The Freedom of Information Act 2000

Unlike the Data Protection Act 1998, this act is not restricted to personal information, it concentrates on information about public authorities.


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Legislation: The Computer Misuse Act 1990

The Computer Misuse Act 1990

Set up to deal with a number of misuses as the use of computers became widespread. 

The act makes it an offence to:

  • deliberately plant of transfer viruses to a computer system to cause damage to programs and data
  • use an organisation's computer to carry out unauthorised work
  • hack into someone else's computer to view information or alter it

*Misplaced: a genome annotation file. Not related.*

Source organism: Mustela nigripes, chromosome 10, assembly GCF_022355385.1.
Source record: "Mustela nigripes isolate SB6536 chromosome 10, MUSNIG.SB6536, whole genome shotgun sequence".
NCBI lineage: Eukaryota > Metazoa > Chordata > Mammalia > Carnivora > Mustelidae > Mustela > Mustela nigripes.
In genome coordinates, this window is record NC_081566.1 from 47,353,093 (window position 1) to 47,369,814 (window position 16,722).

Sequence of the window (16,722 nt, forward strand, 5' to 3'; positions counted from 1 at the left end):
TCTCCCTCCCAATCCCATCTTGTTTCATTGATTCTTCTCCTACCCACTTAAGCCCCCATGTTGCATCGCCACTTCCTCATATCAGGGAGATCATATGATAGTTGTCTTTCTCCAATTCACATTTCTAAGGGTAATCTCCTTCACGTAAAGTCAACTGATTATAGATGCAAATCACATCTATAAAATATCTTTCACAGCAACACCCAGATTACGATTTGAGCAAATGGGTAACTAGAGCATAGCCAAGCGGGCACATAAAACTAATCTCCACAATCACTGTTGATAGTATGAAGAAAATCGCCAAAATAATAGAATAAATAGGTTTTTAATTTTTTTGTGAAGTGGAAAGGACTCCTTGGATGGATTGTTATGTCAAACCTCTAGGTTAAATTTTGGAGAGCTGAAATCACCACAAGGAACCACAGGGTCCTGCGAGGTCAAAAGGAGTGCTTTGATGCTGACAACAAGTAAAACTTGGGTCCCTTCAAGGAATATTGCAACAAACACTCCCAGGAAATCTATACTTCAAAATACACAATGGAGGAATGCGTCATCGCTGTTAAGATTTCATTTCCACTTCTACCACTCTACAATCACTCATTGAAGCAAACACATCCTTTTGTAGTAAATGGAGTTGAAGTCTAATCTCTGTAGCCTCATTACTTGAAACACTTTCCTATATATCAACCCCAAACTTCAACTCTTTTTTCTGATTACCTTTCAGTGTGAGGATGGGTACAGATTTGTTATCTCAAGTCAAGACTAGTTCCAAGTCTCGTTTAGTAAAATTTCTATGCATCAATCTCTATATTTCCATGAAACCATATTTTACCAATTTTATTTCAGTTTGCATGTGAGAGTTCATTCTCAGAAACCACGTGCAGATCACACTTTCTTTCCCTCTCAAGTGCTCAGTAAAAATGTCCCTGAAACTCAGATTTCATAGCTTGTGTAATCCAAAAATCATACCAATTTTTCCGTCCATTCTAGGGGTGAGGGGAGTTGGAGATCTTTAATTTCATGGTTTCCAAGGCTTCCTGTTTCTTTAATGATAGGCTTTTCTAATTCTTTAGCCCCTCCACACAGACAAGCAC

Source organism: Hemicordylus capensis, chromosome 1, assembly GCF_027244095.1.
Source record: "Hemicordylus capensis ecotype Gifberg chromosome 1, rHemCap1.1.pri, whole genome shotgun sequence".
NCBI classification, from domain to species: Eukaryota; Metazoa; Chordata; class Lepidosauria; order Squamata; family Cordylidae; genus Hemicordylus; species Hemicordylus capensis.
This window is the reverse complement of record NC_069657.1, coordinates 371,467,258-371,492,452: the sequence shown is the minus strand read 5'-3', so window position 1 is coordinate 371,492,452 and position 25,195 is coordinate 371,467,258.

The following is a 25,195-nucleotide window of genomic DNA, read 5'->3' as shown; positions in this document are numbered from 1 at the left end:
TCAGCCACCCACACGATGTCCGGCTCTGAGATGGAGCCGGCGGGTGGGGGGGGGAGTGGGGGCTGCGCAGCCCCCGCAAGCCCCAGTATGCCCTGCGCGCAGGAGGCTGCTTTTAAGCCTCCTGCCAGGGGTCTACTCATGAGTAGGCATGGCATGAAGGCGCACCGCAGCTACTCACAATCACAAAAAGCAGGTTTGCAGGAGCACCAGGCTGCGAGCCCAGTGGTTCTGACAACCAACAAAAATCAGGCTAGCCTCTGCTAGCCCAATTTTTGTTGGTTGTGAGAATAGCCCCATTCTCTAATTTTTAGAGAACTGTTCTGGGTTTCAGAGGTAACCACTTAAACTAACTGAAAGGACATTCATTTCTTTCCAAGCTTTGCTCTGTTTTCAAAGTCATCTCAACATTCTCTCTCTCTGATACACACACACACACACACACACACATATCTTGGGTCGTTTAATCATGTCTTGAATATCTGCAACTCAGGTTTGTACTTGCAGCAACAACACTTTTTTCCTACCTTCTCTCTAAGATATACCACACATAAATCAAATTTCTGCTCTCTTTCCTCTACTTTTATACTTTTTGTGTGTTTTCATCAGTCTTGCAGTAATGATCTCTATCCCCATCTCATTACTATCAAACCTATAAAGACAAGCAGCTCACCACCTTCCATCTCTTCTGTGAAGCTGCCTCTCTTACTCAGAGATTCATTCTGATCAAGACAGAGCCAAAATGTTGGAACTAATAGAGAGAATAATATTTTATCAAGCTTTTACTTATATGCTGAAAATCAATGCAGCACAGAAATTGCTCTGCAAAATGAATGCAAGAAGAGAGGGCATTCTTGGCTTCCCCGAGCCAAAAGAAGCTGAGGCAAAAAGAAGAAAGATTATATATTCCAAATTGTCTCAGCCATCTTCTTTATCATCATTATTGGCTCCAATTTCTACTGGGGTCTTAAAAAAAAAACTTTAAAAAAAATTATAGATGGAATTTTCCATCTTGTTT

• use computers to commit various frauds
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Legislation: The Computer Misuse Act 1990

Problems with gaining prosecutions under the Computer Misuse Act 1990

To prosecute someone under the act the police would have to prove that they did the misuse deliberately, they knew what they were doing and knew it was wrong doing it. 

Proving this is very difficult.

Many cases go unreported because organisations don't want the media to know that their security has been comprimised. 

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Legislation: The Computer Misuse Act 1990

Offences under the Computer Misuse Act 1990

Section 1

A person is guilt of an offence if:

  • they intend to secure access to any programme or data held in a computer
  • unauthorised access 
  • they know that they have unauthorised access

Offence - 6 months inprisonment

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Legislation: The Computer Misuse Act 1990

Offences under the Computer Misuse Act 1990

Section 2

A person is guilt of an offence if: